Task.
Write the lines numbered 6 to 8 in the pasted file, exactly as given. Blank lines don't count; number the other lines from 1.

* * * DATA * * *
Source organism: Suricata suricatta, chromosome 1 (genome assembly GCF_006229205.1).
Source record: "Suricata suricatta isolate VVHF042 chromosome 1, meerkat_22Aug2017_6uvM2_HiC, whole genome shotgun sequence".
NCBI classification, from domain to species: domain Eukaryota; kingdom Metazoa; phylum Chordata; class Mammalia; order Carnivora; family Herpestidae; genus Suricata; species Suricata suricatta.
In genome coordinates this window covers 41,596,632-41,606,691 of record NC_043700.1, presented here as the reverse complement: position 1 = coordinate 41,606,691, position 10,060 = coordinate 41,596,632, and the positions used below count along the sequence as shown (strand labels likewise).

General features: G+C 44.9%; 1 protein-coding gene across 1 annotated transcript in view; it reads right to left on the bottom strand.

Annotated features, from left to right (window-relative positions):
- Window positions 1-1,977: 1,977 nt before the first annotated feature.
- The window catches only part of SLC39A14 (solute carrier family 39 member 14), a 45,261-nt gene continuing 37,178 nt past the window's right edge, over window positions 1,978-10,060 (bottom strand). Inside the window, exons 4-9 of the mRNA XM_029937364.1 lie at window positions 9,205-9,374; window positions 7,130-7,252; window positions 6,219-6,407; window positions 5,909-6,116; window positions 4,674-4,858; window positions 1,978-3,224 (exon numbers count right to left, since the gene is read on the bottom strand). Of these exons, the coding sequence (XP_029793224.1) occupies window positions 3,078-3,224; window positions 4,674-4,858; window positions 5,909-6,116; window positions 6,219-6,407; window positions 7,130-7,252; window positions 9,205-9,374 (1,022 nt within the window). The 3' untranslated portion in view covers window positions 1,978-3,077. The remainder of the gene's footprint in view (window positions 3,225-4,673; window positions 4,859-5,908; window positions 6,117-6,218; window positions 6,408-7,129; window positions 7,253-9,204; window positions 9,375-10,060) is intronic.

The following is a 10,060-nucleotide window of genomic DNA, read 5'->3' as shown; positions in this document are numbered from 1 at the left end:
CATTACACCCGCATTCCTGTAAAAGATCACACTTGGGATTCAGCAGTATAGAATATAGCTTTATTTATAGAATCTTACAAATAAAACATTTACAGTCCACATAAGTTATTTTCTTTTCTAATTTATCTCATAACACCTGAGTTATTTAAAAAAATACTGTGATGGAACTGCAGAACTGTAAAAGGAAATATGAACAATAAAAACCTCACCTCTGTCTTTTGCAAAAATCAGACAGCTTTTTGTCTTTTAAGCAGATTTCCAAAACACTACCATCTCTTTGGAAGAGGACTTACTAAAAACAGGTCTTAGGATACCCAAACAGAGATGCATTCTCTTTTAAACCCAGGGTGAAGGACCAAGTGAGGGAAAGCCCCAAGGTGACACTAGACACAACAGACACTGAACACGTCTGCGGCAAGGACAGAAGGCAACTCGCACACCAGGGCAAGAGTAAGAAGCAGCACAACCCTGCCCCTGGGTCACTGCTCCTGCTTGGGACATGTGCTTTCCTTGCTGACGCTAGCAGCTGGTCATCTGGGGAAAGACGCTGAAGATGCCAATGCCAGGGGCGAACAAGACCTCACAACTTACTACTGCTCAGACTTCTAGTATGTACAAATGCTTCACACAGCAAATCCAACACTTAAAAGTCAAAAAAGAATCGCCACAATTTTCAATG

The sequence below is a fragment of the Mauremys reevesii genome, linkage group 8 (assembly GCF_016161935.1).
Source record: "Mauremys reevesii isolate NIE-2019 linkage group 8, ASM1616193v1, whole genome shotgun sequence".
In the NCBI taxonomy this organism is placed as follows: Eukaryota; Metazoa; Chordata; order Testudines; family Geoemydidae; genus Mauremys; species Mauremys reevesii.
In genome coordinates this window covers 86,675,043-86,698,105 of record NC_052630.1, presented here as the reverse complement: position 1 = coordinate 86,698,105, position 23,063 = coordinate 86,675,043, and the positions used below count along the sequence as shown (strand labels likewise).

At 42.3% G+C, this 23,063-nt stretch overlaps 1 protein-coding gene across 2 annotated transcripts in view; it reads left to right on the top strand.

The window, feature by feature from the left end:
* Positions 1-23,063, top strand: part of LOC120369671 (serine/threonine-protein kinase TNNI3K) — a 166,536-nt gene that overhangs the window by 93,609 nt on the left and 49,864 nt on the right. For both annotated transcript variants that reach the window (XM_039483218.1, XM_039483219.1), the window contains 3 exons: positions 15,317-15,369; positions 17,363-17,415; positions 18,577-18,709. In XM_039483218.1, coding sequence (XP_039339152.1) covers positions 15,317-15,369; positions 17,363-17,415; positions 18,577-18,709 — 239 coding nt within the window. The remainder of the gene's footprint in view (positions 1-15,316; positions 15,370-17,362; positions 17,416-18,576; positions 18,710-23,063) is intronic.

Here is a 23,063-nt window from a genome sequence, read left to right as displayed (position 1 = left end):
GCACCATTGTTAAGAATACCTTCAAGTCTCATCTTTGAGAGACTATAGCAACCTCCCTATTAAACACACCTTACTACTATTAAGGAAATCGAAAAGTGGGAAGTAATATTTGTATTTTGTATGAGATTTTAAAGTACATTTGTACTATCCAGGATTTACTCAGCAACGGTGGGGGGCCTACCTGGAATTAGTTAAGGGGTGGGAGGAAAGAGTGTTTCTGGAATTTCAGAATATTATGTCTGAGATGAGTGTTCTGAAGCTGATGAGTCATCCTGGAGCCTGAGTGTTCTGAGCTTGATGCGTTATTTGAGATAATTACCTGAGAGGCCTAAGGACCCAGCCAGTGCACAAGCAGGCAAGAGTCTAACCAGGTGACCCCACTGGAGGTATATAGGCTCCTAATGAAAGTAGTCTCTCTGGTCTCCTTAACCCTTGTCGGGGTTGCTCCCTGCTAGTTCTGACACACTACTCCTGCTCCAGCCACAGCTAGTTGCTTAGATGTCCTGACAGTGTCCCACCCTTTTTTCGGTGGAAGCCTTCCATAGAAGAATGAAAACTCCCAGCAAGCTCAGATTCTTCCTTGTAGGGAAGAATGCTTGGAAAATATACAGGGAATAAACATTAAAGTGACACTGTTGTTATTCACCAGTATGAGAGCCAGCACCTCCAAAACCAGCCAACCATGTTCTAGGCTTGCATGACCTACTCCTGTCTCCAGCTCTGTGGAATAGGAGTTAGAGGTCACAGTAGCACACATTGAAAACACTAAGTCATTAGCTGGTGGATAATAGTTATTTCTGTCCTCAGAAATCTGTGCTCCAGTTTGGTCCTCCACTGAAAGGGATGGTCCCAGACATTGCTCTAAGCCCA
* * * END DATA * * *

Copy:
Annotated features, from left to right (window-relative positions):
- Window positions 1-1,977: 1,977 nt before the first annotated feature.
- The window catches only part of SLC39A14 (solute carrier family 39 member 14), a 45,261-nt gene continuing 37,178 nt past the window's right edge, over window positions 1,978-10,060 (bottom strand). Inside the window, exons 4-9 of the mRNA XM_029937364.1 lie at window positions 9,205-9,374; window positions 7,130-7,252; window positions 6,219-6,407; window positions 5,909-6,116; window positions 4,674-4,858; window positions 1,978-3,224 (exon numbers count right to left, since the gene is read on the bottom strand). Of these exons, the coding sequence (XP_029793224.1) occupies window positions 3,078-3,224; window positions 4,674-4,858; window positions 5,909-6,116; window positions 6,219-6,407; window positions 7,130-7,252; window positions 9,205-9,374 (1,022 nt within the window). The 3' untranslated portion in view covers window positions 1,978-3,077. The remainder of the gene's footprint in view (window positions 3,225-4,673; window positions 4,859-5,908; window positions 6,117-6,218; window positions 6,408-7,129; window positions 7,253-9,204; window positions 9,375-10,060) is intronic.